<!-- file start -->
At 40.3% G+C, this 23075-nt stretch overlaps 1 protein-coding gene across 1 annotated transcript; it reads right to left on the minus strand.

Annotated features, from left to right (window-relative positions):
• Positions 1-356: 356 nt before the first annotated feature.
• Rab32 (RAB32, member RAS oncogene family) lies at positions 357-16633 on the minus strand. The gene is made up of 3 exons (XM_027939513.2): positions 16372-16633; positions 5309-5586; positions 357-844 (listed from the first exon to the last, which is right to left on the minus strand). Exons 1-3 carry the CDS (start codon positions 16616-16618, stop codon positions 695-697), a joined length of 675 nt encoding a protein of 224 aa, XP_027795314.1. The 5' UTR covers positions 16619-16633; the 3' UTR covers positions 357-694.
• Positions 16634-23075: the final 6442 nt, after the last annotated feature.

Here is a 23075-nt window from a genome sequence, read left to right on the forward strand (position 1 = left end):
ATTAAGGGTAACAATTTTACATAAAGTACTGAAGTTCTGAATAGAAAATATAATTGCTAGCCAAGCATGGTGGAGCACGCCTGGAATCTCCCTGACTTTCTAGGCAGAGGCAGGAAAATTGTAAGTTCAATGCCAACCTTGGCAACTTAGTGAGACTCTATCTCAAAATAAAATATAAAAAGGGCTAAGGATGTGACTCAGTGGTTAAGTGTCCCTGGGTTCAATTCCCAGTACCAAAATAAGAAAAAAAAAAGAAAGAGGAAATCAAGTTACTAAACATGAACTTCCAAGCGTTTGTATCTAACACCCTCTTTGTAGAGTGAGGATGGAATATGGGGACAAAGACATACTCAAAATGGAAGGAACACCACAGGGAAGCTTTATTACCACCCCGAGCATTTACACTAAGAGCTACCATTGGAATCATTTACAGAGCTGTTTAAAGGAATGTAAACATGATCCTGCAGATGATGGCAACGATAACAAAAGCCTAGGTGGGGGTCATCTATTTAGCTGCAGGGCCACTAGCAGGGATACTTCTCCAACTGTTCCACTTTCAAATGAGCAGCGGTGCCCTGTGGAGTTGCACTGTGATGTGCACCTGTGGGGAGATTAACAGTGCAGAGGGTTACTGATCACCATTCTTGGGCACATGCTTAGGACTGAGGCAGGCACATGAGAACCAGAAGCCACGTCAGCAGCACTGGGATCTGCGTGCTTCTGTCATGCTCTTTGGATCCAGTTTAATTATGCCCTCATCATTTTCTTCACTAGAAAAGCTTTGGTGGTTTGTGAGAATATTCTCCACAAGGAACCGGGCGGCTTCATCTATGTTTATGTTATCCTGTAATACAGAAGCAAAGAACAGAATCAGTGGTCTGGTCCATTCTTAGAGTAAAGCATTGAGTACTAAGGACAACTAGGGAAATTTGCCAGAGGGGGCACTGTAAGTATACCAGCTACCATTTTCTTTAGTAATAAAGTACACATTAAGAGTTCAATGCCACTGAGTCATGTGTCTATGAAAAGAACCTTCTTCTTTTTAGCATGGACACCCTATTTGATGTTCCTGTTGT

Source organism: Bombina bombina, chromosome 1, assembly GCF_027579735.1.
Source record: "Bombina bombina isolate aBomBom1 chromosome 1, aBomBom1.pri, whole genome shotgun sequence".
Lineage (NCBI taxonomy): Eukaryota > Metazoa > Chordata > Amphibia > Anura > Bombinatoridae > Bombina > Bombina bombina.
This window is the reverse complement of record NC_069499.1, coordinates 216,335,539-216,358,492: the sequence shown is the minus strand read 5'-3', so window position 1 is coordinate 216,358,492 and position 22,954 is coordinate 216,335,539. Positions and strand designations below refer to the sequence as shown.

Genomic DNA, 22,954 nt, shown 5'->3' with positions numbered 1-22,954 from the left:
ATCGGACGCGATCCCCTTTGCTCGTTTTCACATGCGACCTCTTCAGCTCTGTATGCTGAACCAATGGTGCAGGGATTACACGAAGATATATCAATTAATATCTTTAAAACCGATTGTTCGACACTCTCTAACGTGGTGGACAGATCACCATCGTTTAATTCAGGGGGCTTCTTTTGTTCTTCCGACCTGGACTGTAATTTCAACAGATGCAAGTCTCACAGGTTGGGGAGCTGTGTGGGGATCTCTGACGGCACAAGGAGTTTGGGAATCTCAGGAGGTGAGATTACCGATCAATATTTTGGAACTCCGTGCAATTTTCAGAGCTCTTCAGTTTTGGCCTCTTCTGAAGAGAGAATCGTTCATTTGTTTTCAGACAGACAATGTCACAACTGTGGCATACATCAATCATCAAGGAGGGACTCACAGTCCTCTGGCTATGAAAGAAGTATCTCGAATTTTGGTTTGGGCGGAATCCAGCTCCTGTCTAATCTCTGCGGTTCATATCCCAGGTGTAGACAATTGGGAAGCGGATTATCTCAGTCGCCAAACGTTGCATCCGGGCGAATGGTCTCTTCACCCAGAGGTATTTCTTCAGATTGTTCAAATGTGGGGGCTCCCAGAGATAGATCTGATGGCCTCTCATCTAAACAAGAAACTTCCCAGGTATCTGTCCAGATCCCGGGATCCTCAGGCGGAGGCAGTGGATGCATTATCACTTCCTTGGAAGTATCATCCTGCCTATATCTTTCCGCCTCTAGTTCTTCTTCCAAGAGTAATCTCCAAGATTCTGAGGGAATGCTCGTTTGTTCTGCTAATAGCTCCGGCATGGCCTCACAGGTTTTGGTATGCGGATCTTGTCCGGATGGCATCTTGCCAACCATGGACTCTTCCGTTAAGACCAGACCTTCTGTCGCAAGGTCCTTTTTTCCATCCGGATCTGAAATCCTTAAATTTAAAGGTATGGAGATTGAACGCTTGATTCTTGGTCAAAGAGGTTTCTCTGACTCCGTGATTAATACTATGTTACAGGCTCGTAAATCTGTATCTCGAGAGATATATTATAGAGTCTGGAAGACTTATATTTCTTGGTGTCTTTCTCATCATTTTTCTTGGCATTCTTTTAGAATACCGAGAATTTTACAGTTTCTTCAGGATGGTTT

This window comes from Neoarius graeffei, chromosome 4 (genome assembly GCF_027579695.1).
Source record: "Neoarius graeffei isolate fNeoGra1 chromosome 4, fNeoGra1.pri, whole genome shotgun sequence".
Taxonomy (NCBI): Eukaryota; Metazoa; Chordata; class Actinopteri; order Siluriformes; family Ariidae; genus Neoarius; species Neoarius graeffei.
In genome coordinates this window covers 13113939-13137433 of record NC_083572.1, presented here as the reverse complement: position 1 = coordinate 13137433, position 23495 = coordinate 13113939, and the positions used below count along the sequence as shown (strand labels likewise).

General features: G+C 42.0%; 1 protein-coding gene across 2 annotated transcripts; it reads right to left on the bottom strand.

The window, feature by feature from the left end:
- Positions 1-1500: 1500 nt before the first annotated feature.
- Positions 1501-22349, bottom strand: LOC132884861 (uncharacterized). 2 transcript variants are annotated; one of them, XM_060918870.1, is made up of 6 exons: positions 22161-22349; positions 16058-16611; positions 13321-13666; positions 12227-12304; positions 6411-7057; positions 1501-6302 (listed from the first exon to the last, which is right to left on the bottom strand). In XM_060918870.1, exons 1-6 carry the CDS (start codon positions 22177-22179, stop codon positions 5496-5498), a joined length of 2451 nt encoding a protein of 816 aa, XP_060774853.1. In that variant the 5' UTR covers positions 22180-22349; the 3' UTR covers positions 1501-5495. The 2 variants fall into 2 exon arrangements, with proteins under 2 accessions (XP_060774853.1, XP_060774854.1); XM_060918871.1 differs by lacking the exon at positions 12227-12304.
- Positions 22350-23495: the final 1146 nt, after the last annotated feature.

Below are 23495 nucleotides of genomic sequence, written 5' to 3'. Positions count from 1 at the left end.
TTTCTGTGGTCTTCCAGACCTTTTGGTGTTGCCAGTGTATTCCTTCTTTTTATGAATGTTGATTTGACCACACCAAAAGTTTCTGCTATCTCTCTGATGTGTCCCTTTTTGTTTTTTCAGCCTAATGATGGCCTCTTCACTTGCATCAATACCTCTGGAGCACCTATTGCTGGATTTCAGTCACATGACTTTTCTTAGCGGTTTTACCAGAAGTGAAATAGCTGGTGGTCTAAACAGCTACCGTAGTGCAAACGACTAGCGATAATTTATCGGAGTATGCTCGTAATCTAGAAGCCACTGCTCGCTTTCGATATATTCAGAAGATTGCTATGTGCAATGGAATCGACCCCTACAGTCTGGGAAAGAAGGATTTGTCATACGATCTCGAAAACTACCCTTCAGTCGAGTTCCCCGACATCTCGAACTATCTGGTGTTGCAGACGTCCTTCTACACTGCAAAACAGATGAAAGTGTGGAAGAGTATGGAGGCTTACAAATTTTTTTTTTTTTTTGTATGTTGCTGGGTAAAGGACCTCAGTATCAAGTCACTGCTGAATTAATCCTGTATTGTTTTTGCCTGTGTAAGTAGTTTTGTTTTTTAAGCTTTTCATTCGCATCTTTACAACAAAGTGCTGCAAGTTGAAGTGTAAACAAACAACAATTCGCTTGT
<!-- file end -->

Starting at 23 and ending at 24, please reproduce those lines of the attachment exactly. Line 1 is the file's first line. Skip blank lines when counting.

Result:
Below are 23495 nucleotides of genomic sequence, written 5' to 3'. Positions count from 1 at the left end.
TTTCTGTGGTCTTCCAGACCTTTTGGTGTTGCCAGTGTATTCCTTCTTTTTATGAATGTTGATTTGACCACACCAAAAGTTTCTGCTATCTCTCTGATGTGTCCCTTTTTGTTTTTTCAGCCTAATGATGGCCTCTTCACTTGCATCAATACCTCTGGAGCACCTATTGCTGGATTTCAGTCACATGACTTTTCTTAGCGGTTTTACCAGAAGTGAAATAGCTGGTGGTCTAAACAGCTACCGTAGTGCAAACGACTAGCGATAATTTATCGGAGTATGCTCGTAATCTAGAAGCCACTGCTCGCTTTCGATATATTCAGAAGATTGCTATGTGCAATGGAATCGACCCCTACAGTCTGGGAAAGAAGGATTTGTCATACGATCTCGAAAACTACCCTTCAGTCGAGTTCCCCGACATCTCGAACTATCTGGTGTTGCAGACGTCCTTCTACACTGCAAAACAGATGAAAGTGTGGAAGAGTATGGAGGCTTACAAATTTTTTTTTTTTTTTGTATGTTGCTGGGTAAAGGACCTCAGTATCAAGTCACTGCTGAATTAATCCTGTATTGTTTTTGCCTGTGTAAGTAGTTTTGTTTTTTAAGCTTTTCATTCGCATCTTTACAACAAAGTGCTGCAAGTTGAAGTGTAAACAAACAACAATTCGCTTGT